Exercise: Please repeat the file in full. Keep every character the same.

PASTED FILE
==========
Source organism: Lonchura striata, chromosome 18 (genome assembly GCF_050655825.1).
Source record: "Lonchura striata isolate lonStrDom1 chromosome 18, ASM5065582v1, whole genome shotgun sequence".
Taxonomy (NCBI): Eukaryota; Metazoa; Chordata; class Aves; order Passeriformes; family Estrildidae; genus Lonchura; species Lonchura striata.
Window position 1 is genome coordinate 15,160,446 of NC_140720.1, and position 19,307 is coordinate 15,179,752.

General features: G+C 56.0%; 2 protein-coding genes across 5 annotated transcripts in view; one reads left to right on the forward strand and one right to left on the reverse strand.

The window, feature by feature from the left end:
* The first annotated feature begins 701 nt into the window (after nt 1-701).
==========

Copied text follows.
Source organism: Lonchura striata, chromosome 18 (genome assembly GCF_050655825.1).
Source record: "Lonchura striata isolate lonStrDom1 chromosome 18, ASM5065582v1, whole genome shotgun sequence".
Taxonomy (NCBI): Eukaryota; Metazoa; Chordata; class Aves; order Passeriformes; family Estrildidae; genus Lonchura; species Lonchura striata.
Window position 1 is genome coordinate 15,160,446 of NC_140720.1, and position 19,307 is coordinate 15,179,752.

General features: G+C 56.0%; 2 protein-coding genes across 5 annotated transcripts in view; one reads left to right on the forward strand and one right to left on the reverse strand.

The window, feature by feature from the left end:
* The first annotated feature begins 701 nt into the window (after nt 1-701).